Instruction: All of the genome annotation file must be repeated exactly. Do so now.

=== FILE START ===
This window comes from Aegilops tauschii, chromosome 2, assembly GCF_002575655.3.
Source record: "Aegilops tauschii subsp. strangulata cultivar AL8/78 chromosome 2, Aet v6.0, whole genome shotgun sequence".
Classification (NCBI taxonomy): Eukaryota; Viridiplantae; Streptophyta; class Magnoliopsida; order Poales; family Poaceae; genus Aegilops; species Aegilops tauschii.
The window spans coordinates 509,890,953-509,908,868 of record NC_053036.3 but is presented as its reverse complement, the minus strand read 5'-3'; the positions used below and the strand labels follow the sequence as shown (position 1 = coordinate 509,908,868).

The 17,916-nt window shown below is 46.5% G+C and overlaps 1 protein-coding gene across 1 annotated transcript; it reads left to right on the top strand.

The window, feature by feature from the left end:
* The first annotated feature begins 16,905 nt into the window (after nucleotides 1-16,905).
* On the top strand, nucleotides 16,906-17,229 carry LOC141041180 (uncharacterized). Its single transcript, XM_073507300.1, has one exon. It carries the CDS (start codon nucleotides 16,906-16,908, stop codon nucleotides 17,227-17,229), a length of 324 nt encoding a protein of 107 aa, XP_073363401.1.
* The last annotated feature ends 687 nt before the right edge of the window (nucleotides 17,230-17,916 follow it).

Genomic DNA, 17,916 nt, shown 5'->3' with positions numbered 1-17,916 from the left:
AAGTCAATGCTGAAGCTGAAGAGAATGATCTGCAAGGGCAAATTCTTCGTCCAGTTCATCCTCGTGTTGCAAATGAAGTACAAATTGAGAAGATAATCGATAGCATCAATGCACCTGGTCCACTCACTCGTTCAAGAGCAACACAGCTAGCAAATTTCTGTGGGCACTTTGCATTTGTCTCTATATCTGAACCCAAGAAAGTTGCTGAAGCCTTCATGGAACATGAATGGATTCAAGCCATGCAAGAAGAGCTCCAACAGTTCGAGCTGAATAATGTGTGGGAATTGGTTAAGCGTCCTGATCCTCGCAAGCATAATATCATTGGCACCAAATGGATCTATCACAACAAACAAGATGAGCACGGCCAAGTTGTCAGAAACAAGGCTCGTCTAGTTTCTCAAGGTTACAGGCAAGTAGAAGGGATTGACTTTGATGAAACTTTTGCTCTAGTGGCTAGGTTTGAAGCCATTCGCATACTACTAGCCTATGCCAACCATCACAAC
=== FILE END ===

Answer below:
This window comes from Aegilops tauschii, chromosome 2, assembly GCF_002575655.3.
Source record: "Aegilops tauschii subsp. strangulata cultivar AL8/78 chromosome 2, Aet v6.0, whole genome shotgun sequence".
Classification (NCBI taxonomy): Eukaryota; Viridiplantae; Streptophyta; class Magnoliopsida; order Poales; family Poaceae; genus Aegilops; species Aegilops tauschii.
The window spans coordinates 509,890,953-509,908,868 of record NC_053036.3 but is presented as its reverse complement, the minus strand read 5'-3'; the positions used below and the strand labels follow the sequence as shown (position 1 = coordinate 509,908,868).

The 17,916-nt window shown below is 46.5% G+C and overlaps 1 protein-coding gene across 1 annotated transcript; it reads left to right on the top strand.

The window, feature by feature from the left end:
* The first annotated feature begins 16,905 nt into the window (after nucleotides 1-16,905).
* On the top strand, nucleotides 16,906-17,229 carry LOC141041180 (uncharacterized). Its single transcript, XM_073507300.1, has one exon. It carries the CDS (start codon nucleotides 16,906-16,908, stop codon nucleotides 17,227-17,229), a length of 324 nt encoding a protein of 107 aa, XP_073363401.1.
* The last annotated feature ends 687 nt before the right edge of the window (nucleotides 17,230-17,916 follow it).

Genomic DNA, 17,916 nt, shown 5'->3' with positions numbered 1-17,916 from the left:
AAGTCAATGCTGAAGCTGAAGAGAATGATCTGCAAGGGCAAATTCTTCGTCCAGTTCATCCTCGTGTTGCAAATGAAGTACAAATTGAGAAGATAATCGATAGCATCAATGCACCTGGTCCACTCACTCGTTCAAGAGCAACACAGCTAGCAAATTTCTGTGGGCACTTTGCATTTGTCTCTATATCTGAACCCAAGAAAGTTGCTGAAGCCTTCATGGAACATGAATGGATTCAAGCCATGCAAGAAGAGCTCCAACAGTTCGAGCTGAATAATGTGTGGGAATTGGTTAAGCGTCCTGATCCTCGCAAGCATAATATCATTGGCACCAAATGGATCTATCACAACAAACAAGATGAGCACGGCCAAGTTGTCAGAAACAAGGCTCGTCTAGTTTCTCAAGGTTACAGGCAAGTAGAAGGGATTGACTTTGATGAAACTTTTGCTCTAGTGGCTAGGTTTGAAGCCATTCGCATACTACTAGCCTATGCCAACCATCACAAC